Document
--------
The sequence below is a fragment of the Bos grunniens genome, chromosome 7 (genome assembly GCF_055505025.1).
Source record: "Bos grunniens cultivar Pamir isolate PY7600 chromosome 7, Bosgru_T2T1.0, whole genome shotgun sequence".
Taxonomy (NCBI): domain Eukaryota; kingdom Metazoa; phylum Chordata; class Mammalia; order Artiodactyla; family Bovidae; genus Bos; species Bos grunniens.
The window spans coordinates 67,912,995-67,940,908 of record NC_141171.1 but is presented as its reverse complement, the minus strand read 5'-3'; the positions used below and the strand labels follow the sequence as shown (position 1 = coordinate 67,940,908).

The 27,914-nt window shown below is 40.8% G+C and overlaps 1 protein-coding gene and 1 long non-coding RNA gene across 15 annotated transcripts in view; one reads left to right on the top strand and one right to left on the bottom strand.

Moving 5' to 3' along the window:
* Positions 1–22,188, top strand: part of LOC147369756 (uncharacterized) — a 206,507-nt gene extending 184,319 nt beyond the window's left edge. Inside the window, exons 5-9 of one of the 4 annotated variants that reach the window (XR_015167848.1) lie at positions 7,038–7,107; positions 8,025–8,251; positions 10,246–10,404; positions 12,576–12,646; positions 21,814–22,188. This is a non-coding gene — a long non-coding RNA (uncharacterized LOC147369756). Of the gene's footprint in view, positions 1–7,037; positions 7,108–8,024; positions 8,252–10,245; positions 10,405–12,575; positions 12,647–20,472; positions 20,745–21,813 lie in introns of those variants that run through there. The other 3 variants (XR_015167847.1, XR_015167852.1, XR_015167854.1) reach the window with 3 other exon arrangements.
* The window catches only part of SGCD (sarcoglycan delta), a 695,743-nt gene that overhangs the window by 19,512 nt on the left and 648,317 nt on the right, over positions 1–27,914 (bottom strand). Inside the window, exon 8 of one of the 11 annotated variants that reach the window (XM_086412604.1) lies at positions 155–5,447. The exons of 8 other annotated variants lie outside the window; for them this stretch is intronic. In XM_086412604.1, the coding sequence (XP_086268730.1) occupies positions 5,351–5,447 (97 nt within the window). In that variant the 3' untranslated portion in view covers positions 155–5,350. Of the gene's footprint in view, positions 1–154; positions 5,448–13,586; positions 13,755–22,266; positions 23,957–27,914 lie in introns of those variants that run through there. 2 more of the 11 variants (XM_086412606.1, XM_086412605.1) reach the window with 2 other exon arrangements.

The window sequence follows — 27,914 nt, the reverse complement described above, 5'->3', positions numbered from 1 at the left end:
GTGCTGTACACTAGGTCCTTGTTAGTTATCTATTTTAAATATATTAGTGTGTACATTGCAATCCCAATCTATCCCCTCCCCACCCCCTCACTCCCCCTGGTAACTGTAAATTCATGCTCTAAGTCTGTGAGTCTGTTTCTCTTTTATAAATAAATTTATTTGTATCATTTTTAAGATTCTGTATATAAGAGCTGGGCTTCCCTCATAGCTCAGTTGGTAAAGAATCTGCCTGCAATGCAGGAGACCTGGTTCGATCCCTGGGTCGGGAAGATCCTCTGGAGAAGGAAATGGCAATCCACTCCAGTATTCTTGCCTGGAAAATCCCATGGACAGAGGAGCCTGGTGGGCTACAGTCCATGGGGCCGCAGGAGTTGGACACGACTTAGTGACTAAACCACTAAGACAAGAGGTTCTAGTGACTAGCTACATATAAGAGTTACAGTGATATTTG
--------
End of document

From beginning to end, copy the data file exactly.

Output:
The sequence below is a fragment of the Bos grunniens genome, chromosome 7 (genome assembly GCF_055505025.1).
Source record: "Bos grunniens cultivar Pamir isolate PY7600 chromosome 7, Bosgru_T2T1.0, whole genome shotgun sequence".
Taxonomy (NCBI): domain Eukaryota; kingdom Metazoa; phylum Chordata; class Mammalia; order Artiodactyla; family Bovidae; genus Bos; species Bos grunniens.
The window spans coordinates 67,912,995-67,940,908 of record NC_141171.1 but is presented as its reverse complement, the minus strand read 5'-3'; the positions used below and the strand labels follow the sequence as shown (position 1 = coordinate 67,940,908).

The 27,914-nt window shown below is 40.8% G+C and overlaps 1 protein-coding gene and 1 long non-coding RNA gene across 15 annotated transcripts in view; one reads left to right on the top strand and one right to left on the bottom strand.

Moving 5' to 3' along the window:
* Positions 1–22,188, top strand: part of LOC147369756 (uncharacterized) — a 206,507-nt gene extending 184,319 nt beyond the window's left edge. Inside the window, exons 5-9 of one of the 4 annotated variants that reach the window (XR_015167848.1) lie at positions 7,038–7,107; positions 8,025–8,251; positions 10,246–10,404; positions 12,576–12,646; positions 21,814–22,188. This is a non-coding gene — a long non-coding RNA (uncharacterized LOC147369756). Of the gene's footprint in view, positions 1–7,037; positions 7,108–8,024; positions 8,252–10,245; positions 10,405–12,575; positions 12,647–20,472; positions 20,745–21,813 lie in introns of those variants that run through there. The other 3 variants (XR_015167847.1, XR_015167852.1, XR_015167854.1) reach the window with 3 other exon arrangements.
* The window catches only part of SGCD (sarcoglycan delta), a 695,743-nt gene that overhangs the window by 19,512 nt on the left and 648,317 nt on the right, over positions 1–27,914 (bottom strand). Inside the window, exon 8 of one of the 11 annotated variants that reach the window (XM_086412604.1) lies at positions 155–5,447. The exons of 8 other annotated variants lie outside the window; for them this stretch is intronic. In XM_086412604.1, the coding sequence (XP_086268730.1) occupies positions 5,351–5,447 (97 nt within the window). In that variant the 3' untranslated portion in view covers positions 155–5,350. Of the gene's footprint in view, positions 1–154; positions 5,448–13,586; positions 13,755–22,266; positions 23,957–27,914 lie in introns of those variants that run through there. 2 more of the 11 variants (XM_086412606.1, XM_086412605.1) reach the window with 2 other exon arrangements.

The window sequence follows — 27,914 nt, the reverse complement described above, 5'->3', positions numbered from 1 at the left end:
GTGCTGTACACTAGGTCCTTGTTAGTTATCTATTTTAAATATATTAGTGTGTACATTGCAATCCCAATCTATCCCCTCCCCACCCCCTCACTCCCCCTGGTAACTGTAAATTCATGCTCTAAGTCTGTGAGTCTGTTTCTCTTTTATAAATAAATTTATTTGTATCATTTTTAAGATTCTGTATATAAGAGCTGGGCTTCCCTCATAGCTCAGTTGGTAAAGAATCTGCCTGCAATGCAGGAGACCTGGTTCGATCCCTGGGTCGGGAAGATCCTCTGGAGAAGGAAATGGCAATCCACTCCAGTATTCTTGCCTGGAAAATCCCATGGACAGAGGAGCCTGGTGGGCTACAGTCCATGGGGCCGCAGGAGTTGGACACGACTTAGTGACTAAACCACTAAGACAAGAGGTTCTAGTGACTAGCTACATATAAGAGTTACAGTGATATTTG